DELTA Beverages has slashed prices of its mainstream beer products with immediate effect in keeping with the steady commodity price reductions being witnessed across the country.

Economic analysts say the trend is an indicator of increasing production volumes and the quest for improved domestic competitiveness, which heralds positive economic growth.


The leading beverages maker has extended cheer to imbibers by cutting beer prices across the pint (375ml) and the quart (750ml) packs for mainstream brands – Castle and Lion Lager and Carling Black label “ahead of the festive season”.

The price of the popular pint and quart packs has been reduced from $0.90 to $0.80 and $1.55 to $1.50 respectively while all other brands and pack prices remain unchanged.

“The new prices come into effect on Thursday, October 1, 2015 and have already been communicated to our valued customers,” Munyaradzi Nyandoro, Delta’s general manager said yesterday.

“We’re delighted to announce this price change ensuring that we enhance beer affordability for our hard working consumers. It’s our sincere hope that our consumers will be happy with the early cheer ahead of the festive season.”

Several businesses have also cut prices of their goods in the past few months.

The price of 500g of margarine now averages $1 from $2,50, a litre of Coke has dropped to $1 from $1,40, cooking oil now costs $2,75 from $3.50 while a 500ml bottle of mahewu has been reduced to $0,40 from $0,60 with mineral water now selling for as low as $0,25 from $0,50.

A 2kg pack of rice costs $1,45 from around $2, a 2kg packet of sugar averages $1,69 from $2 while 10kg mealie meal has also dropped to about $4,19 from about $6.

Experts project the trend would continue in light of the weakening South African rand and increased usage of bond coins, which are indexed at par with the United States dollar.

Confederation of Zimbabwe Industries (CZI) president and United Refineries chief executive officer, Busisa Moyo, said with increasing competition local firms are under pressure to cut prices.

“Well, the reason why the prices of commodities are going down is because of the competitive landscape. Local producers are getting pressure from consumers and importers in pricing their goods,” said Moyo.

“The other thing is the volumes. Industries have increased their production so prices will continue going down.”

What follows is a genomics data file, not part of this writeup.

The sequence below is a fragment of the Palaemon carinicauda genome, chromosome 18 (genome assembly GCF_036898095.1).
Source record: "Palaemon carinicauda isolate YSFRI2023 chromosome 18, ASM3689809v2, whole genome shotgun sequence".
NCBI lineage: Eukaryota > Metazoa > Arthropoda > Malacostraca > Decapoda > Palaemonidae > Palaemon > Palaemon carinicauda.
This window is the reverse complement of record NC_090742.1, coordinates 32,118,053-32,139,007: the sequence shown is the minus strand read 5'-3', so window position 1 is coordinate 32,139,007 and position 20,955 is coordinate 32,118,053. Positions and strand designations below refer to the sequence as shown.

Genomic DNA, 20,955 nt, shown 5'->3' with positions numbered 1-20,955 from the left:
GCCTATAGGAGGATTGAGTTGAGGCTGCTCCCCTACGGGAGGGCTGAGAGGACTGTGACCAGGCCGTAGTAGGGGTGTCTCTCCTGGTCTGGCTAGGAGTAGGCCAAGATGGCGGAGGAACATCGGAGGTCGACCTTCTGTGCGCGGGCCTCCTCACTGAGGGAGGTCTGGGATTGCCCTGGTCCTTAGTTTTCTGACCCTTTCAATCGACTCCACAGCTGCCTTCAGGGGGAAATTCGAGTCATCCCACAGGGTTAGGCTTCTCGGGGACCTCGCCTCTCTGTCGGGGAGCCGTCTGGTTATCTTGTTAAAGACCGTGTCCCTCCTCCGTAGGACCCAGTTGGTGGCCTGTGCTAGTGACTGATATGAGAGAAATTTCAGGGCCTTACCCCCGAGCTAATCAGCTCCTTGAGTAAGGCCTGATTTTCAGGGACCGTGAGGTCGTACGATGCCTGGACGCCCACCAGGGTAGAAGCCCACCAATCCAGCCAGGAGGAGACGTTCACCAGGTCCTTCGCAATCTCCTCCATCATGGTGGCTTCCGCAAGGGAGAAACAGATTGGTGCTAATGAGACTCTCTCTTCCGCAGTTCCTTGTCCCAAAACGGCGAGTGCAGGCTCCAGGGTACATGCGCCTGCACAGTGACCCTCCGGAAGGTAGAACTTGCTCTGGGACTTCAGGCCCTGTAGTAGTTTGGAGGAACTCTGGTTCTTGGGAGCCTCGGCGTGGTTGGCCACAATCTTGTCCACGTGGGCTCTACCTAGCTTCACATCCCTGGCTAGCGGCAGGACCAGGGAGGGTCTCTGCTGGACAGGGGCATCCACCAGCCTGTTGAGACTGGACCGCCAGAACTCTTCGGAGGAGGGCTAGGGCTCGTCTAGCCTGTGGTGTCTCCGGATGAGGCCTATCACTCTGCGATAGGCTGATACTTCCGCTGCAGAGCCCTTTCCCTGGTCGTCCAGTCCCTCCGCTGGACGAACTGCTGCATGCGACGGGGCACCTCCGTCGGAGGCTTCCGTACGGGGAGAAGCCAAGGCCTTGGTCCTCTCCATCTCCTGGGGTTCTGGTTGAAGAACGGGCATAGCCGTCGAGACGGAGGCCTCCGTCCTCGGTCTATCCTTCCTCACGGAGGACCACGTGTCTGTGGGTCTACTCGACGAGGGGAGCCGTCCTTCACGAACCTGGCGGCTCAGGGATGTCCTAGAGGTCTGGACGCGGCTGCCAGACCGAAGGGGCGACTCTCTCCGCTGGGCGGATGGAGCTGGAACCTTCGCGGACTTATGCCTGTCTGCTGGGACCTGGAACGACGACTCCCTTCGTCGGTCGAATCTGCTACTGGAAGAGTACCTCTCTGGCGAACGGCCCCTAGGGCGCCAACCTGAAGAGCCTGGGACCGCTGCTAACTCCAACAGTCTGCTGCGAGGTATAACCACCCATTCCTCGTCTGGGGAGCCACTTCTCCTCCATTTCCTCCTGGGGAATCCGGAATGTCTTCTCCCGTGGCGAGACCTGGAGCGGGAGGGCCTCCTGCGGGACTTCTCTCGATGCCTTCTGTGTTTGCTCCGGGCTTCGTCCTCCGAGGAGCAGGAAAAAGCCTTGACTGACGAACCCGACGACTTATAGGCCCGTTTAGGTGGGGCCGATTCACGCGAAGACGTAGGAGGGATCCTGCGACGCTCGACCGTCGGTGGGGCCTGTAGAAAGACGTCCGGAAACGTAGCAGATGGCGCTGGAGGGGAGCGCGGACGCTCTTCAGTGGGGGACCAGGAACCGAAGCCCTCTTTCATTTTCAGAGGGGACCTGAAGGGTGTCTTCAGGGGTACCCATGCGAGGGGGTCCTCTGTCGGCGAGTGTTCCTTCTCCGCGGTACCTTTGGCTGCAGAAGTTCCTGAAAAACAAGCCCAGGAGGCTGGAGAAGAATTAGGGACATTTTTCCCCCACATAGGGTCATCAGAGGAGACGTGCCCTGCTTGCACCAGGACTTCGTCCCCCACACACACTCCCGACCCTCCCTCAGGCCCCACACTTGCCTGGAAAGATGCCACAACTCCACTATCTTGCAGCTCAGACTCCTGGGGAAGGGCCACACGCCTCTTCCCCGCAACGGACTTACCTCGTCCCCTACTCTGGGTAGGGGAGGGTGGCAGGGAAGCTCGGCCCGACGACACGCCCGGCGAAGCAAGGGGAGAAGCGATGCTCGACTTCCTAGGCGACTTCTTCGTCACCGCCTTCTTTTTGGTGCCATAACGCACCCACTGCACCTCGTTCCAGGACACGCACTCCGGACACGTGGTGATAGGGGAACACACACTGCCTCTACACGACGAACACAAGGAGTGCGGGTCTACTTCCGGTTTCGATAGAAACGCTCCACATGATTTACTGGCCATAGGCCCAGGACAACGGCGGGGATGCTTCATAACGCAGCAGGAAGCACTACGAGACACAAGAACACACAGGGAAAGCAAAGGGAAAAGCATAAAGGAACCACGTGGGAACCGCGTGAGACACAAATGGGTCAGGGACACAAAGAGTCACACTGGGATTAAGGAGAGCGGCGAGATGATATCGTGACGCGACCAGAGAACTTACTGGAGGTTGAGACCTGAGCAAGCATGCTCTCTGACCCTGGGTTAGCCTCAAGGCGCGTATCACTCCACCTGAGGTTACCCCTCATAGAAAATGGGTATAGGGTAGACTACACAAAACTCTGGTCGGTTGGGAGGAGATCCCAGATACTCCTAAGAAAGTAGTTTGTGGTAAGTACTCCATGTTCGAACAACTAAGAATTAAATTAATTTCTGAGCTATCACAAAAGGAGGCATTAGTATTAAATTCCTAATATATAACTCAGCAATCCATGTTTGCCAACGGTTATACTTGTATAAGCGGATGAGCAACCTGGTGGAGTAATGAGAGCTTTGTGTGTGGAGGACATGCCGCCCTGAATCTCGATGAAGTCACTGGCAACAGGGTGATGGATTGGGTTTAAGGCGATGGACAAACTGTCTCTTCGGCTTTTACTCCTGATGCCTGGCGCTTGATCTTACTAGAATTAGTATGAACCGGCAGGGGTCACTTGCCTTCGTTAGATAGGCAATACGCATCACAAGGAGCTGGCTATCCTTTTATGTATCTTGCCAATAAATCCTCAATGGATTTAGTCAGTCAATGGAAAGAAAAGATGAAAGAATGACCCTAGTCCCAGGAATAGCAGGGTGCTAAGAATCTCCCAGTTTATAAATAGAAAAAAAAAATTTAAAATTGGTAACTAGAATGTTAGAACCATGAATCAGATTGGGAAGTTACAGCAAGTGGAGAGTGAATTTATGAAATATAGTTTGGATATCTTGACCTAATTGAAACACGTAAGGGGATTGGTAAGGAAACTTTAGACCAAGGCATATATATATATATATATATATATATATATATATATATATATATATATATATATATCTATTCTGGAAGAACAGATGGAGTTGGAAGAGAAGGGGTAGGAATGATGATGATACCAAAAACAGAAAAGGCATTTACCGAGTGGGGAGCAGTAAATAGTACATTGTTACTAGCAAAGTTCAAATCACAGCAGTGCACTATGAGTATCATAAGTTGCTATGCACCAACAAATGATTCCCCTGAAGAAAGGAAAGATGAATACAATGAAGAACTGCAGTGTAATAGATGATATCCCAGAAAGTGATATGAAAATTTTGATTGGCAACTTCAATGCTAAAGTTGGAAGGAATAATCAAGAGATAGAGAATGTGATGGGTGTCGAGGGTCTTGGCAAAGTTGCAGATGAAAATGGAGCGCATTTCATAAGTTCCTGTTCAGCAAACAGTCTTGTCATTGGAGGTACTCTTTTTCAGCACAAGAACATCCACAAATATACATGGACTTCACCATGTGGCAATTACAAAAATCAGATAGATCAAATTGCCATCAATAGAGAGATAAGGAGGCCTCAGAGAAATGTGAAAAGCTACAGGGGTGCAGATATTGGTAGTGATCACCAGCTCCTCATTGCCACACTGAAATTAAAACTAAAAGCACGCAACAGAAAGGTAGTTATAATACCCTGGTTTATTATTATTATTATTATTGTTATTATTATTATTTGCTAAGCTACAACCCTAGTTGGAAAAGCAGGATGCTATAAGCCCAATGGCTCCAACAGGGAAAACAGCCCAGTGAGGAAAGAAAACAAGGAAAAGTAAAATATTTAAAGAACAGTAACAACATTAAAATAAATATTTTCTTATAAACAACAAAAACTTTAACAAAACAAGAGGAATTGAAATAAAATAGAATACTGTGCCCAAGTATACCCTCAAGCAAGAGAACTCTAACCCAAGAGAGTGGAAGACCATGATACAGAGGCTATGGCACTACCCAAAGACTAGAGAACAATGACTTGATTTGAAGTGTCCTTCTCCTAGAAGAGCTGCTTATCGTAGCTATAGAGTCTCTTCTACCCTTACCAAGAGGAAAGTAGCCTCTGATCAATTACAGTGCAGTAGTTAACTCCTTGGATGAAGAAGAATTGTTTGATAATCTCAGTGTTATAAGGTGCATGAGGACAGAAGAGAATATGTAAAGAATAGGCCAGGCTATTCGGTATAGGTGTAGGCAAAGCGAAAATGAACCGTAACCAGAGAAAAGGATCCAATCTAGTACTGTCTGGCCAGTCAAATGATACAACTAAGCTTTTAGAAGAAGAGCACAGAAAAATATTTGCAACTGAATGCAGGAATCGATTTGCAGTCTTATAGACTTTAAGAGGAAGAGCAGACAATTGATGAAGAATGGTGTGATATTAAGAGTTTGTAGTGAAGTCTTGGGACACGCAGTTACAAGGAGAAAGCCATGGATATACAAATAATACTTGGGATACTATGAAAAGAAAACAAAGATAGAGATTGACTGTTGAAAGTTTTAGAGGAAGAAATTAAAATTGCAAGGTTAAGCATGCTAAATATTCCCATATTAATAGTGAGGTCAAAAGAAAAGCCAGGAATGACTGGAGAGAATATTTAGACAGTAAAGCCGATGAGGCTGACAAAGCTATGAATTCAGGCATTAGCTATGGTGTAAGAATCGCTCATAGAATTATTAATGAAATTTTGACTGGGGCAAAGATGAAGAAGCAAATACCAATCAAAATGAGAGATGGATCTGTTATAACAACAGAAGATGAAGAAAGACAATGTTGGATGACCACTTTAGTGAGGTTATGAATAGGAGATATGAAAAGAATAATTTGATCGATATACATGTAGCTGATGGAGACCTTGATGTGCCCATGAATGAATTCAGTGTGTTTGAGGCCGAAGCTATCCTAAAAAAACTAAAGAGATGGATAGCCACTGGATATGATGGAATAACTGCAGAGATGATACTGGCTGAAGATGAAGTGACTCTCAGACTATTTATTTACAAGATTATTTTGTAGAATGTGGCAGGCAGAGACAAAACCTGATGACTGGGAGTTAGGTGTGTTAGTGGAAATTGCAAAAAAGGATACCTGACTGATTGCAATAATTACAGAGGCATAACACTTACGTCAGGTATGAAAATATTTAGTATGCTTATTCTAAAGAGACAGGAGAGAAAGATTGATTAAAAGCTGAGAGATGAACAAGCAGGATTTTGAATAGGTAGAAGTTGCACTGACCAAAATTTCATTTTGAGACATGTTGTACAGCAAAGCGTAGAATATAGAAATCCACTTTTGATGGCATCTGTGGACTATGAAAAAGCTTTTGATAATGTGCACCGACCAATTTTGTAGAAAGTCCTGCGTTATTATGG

Economic analyst Reginald Shoko said the weakening of the rand was a major advantage to local firms who now procure inputs, mainly from South Africa, at cheaper prices.

“Local industries procure most of their inputs from South Africa so they’re benefitting on the back of a stronger US$ currency. I think that’s one of the reasons why they have reduced prices because they no longer incur huge costs,” he said.

Shoko said industry deserves applause for responding positively to market forces, especially at a time when consumer buying power is constrained.

“With low disposable incomes companies can’t continue charging higher. This is also about pushing volumes especially on the alcohol side because there are now many players and there’s the issue of competition,” he added.

Price cuts are also expected to enhance domestic product competitiveness in the wake of an influx of cheap imports, which have resulted in the widening of trade deficit.

Analysts say the move would benefit local firms in terms of sales in the context of the ban on selected consumer goods.

Companies such as Delta Beverages and Econet Wireless have adopted a bold stance in calling their suppliers to slash prices.

The firms also cut perks for their staff in keeping with their cost containment measures.

There are increased calls to also review labour, utilities, transport, technology and taxation costs, which have been blamed for increasing the cost of doing business in the country.

Source: The Herald

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